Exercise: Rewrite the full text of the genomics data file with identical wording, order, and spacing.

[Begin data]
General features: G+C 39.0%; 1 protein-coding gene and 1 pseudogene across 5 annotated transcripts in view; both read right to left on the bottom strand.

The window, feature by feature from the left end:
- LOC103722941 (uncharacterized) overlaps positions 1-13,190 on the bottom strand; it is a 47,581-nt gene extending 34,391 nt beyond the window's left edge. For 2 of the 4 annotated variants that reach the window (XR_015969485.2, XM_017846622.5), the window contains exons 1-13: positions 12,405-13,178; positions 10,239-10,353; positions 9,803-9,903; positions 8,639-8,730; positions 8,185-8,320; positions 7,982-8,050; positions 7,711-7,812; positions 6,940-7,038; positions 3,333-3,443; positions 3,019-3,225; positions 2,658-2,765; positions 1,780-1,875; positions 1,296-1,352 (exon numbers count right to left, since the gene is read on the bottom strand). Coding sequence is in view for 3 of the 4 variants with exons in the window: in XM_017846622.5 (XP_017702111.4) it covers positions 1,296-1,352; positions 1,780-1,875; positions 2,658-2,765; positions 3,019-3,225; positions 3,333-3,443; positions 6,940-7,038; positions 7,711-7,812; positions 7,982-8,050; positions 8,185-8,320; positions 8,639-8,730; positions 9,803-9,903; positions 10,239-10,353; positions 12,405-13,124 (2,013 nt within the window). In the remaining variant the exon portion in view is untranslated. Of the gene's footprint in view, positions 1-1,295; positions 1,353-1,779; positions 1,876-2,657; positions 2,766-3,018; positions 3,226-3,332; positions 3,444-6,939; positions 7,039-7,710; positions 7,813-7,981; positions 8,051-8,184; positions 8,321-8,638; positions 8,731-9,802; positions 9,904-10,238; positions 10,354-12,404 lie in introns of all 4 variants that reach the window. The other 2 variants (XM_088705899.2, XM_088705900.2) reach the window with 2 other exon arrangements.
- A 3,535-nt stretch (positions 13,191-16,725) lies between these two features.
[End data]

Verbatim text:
General features: G+C 39.0%; 1 protein-coding gene and 1 pseudogene across 5 annotated transcripts in view; both read right to left on the bottom strand.

The window, feature by feature from the left end:
- LOC103722941 (uncharacterized) overlaps positions 1-13,190 on the bottom strand; it is a 47,581-nt gene extending 34,391 nt beyond the window's left edge. For 2 of the 4 annotated variants that reach the window (XR_015969485.2, XM_017846622.5), the window contains exons 1-13: positions 12,405-13,178; positions 10,239-10,353; positions 9,803-9,903; positions 8,639-8,730; positions 8,185-8,320; positions 7,982-8,050; positions 7,711-7,812; positions 6,940-7,038; positions 3,333-3,443; positions 3,019-3,225; positions 2,658-2,765; positions 1,780-1,875; positions 1,296-1,352 (exon numbers count right to left, since the gene is read on the bottom strand). Coding sequence is in view for 3 of the 4 variants with exons in the window: in XM_017846622.5 (XP_017702111.4) it covers positions 1,296-1,352; positions 1,780-1,875; positions 2,658-2,765; positions 3,019-3,225; positions 3,333-3,443; positions 6,940-7,038; positions 7,711-7,812; positions 7,982-8,050; positions 8,185-8,320; positions 8,639-8,730; positions 9,803-9,903; positions 10,239-10,353; positions 12,405-13,124 (2,013 nt within the window). In the remaining variant the exon portion in view is untranslated. Of the gene's footprint in view, positions 1-1,295; positions 1,353-1,779; positions 1,876-2,657; positions 2,766-3,018; positions 3,226-3,332; positions 3,444-6,939; positions 7,039-7,710; positions 7,813-7,981; positions 8,051-8,184; positions 8,321-8,638; positions 8,731-9,802; positions 9,904-10,238; positions 10,354-12,404 lie in introns of all 4 variants that reach the window. The other 2 variants (XM_088705899.2, XM_088705900.2) reach the window with 2 other exon arrangements.
- A 3,535-nt stretch (positions 13,191-16,725) lies between these two features.